12 hours of flying put me a world and a half away. I’m typing this from the eLounge business center in one of the upscale business hotels in the city, the African Regent Hotel, located near the airport. The smell of the rooms and the furniture near the pool reminds me of the Japanese-run hotel we stayed at in Palau: a mix of mothballs and humidity, now tinged with the insecticide spray that someone from the hotel sprayed in the room to prevent mosquitos. (Given that the windows are sealed and the room is air-conditioned, I’m a bit surprised that they still need to spray.) Checking into the hotel gave me my first opportunity to learn patience, as the official check-in time is 3 pm, an hour and a half after I arrived at the hotel. I was lucky that they only needed to keep me waiting in the lobby for 15 minutes or so, after which they were able to get me into my room. I realized when the porter brought my bags in that I have no small bills in US or Ghanaian money. Getting some of my cash broken down is a key task for tomorrow.
Getting through the Accra immigration and customs process was surprisingly straightforward. The one hiccup I encountered was because I had not filled out my address in Ghana on the immigration form. At that point, I realized I don’t have my address written down anywhere but only in emails on both my work and personal email accounts. Luckily I had my visa letter with Abenaa’s address on it, which I used instead. (I’m taking the chance that Ghanaian immigration officials aren’t surfing the web to track me down.) At the customs line, the agent that I saw waved me through the line without checking anything in my luggage. My guess is that they’re more interested in returning Ghanaians and what they bring back, like the 32” LCD TV I saw someone carrying. The airport itself was much smaller than I would have expected for a country of 22+ million people. Of all the airports I’ve been through, it most reminded me of the Guam airport, only smaller. There was the equatorial airport trait of not having a jet-bridge, since the weather never gets cold (although they can get some massive thunderstorms), along with the massive posters for all sorts of things (like Toyotas) plastered on the walls.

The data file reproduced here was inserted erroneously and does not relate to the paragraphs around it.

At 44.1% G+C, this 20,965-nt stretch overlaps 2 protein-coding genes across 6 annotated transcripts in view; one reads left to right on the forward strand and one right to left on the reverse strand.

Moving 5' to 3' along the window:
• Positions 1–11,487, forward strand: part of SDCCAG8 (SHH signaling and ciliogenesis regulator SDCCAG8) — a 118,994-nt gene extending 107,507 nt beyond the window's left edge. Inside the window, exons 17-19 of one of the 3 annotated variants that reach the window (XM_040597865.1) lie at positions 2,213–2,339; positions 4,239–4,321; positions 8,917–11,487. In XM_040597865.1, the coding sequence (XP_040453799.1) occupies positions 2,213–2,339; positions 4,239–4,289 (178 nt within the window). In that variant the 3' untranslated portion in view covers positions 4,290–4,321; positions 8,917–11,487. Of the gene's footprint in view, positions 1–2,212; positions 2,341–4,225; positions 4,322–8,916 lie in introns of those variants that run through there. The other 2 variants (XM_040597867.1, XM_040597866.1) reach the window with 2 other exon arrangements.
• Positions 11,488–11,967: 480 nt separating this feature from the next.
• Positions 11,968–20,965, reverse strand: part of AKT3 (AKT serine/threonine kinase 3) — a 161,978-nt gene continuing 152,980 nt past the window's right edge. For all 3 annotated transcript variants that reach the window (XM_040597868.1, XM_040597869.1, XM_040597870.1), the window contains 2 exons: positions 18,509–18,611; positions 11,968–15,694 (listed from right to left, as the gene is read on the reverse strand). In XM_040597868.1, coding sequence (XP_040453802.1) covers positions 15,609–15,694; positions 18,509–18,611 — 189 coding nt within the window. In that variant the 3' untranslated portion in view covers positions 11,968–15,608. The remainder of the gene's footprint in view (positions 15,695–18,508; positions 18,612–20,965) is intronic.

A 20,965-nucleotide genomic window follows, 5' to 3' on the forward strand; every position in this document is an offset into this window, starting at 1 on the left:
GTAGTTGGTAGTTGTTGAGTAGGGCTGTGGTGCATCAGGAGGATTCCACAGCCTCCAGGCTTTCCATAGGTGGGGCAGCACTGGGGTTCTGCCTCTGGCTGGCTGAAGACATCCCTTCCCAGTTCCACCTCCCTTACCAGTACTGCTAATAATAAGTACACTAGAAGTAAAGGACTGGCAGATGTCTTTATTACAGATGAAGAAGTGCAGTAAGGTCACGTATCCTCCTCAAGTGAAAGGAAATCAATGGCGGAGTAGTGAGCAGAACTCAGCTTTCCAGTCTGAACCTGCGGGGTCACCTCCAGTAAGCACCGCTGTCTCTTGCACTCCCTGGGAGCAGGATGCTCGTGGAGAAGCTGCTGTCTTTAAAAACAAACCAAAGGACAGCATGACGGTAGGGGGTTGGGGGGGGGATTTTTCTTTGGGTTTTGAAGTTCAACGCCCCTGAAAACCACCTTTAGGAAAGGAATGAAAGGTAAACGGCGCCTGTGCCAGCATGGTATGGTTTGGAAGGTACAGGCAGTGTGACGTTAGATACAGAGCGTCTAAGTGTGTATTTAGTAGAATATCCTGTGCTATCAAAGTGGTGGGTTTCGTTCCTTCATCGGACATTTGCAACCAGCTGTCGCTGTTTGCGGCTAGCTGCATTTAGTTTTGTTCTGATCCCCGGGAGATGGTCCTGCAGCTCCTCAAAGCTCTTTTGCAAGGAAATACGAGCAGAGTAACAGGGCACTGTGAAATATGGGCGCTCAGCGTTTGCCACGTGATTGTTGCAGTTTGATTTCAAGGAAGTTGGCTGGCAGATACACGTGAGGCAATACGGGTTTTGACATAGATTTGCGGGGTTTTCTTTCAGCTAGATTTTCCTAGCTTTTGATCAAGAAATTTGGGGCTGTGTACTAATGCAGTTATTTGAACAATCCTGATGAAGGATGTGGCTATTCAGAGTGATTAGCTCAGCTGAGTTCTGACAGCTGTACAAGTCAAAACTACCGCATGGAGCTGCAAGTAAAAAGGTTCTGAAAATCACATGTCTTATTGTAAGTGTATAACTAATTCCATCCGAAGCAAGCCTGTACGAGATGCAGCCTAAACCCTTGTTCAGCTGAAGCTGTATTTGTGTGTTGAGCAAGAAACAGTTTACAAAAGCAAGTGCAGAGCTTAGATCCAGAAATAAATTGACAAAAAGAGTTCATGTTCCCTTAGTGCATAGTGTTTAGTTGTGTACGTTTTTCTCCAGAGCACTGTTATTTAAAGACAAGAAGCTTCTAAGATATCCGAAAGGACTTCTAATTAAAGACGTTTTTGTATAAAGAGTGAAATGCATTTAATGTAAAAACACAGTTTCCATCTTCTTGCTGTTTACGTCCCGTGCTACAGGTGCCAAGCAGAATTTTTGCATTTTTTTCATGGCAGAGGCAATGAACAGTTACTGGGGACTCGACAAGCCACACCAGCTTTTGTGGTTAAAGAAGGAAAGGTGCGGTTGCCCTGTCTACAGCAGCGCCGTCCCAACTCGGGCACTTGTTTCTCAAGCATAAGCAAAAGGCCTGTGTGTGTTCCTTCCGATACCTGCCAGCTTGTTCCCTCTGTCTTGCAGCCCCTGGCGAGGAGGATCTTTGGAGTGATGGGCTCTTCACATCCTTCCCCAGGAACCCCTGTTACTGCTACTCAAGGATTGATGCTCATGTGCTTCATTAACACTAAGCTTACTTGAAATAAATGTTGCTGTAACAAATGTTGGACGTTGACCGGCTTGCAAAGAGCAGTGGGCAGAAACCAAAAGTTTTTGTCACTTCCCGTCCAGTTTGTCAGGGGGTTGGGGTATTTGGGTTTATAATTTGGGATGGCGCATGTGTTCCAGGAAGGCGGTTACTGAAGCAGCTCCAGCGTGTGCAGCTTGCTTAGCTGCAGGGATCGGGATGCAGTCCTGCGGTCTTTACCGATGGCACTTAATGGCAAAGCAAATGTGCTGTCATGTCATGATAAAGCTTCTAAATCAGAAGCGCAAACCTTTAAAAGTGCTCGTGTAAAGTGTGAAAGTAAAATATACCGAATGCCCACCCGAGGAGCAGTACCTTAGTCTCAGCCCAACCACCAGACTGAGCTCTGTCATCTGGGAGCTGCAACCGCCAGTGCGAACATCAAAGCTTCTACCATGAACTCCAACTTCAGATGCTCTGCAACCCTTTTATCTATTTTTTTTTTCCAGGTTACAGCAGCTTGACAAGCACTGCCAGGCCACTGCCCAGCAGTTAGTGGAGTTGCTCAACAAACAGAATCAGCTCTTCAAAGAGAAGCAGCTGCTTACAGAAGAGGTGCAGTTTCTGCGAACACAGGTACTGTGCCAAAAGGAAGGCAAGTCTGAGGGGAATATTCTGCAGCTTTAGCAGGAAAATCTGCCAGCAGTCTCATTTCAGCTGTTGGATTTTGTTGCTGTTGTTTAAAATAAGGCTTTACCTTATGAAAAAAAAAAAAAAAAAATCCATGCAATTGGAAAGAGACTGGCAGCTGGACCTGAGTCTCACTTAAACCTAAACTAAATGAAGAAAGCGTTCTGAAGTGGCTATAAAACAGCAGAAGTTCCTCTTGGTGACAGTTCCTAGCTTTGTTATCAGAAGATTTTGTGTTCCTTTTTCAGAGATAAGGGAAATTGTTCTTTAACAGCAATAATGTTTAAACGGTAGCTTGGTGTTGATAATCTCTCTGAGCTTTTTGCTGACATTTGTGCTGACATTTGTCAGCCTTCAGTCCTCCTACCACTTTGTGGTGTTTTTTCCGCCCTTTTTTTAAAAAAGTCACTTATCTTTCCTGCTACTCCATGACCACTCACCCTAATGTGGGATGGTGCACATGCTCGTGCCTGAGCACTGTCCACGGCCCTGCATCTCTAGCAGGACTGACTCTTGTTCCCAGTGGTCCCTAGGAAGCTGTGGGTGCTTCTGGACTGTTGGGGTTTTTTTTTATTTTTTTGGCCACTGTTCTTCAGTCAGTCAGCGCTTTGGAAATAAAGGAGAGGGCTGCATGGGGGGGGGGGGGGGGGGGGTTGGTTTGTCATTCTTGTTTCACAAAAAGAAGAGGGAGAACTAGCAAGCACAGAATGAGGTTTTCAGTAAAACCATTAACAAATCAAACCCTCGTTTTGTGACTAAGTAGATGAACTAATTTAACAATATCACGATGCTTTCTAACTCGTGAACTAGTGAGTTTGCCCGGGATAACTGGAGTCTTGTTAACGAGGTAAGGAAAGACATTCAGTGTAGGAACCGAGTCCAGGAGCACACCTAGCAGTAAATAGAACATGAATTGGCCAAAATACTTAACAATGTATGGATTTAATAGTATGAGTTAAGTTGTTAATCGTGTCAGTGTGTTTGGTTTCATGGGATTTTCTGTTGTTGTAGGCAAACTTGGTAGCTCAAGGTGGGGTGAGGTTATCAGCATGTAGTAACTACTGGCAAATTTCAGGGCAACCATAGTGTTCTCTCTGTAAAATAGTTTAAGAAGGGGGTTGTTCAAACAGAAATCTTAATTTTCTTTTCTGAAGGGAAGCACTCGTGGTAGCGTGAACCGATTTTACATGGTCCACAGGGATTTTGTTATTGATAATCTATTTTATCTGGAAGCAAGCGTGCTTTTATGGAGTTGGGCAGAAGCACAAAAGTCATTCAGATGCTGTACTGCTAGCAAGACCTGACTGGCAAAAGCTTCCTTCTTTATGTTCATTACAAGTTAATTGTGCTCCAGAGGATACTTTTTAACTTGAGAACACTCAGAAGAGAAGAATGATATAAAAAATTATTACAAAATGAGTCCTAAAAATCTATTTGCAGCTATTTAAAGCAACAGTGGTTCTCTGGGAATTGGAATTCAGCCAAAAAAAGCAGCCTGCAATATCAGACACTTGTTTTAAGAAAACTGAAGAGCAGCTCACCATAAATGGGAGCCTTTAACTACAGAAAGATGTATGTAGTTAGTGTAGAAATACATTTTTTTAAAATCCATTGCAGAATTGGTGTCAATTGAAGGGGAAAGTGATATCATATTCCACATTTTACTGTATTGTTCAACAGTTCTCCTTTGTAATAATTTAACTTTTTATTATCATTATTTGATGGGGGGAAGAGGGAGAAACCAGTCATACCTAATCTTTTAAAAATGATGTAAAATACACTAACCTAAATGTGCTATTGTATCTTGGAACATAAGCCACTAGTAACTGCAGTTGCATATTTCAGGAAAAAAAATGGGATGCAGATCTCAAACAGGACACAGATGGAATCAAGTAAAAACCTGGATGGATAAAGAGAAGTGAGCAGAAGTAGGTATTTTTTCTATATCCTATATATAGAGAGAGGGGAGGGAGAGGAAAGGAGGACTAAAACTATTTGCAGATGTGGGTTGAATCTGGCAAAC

Caroline (NC State student who had done study abroad in Accra—see my post on “Preview of coming attractions on 20 Sep for more background) had mentioned that it was possible to do her shopping from the seat of a tro-tro, one of the minibuses crammed full of people. In the short trip from the airport in the hotel shuttle, I saw numerous people walking between the lanes of traffic at stoplights to hawking their wares, anything from tourist trinkets to toilet paper, to the occupants of the vehicles. I was most impressed by the guy using a folding paper fan to fan the passengers and ask for money for his efforts. It’s not all that different from the guys who wash windshields for cash in NYC. I also found it fascinating to see how many people were walking along with bundles of all sorts balanced on their heads. From what I could tell, they use a small, bundled towel as a buffer between their heads and the load they’re carrying.
While I would have liked to see some of Accra, my hotel is situated for easy access to the airport rather than downtown. Given my long day of travel (22+ hours from home to the hotel), I wasn’t ready to navigate the various types of public transport, from taxi to tro-tro. Instead, I spent the afternoon taking a late lunch and reading by the pool. Once I check some email and post this, I’ll head out to the patio for a poolside dinner and probably an early bedtime.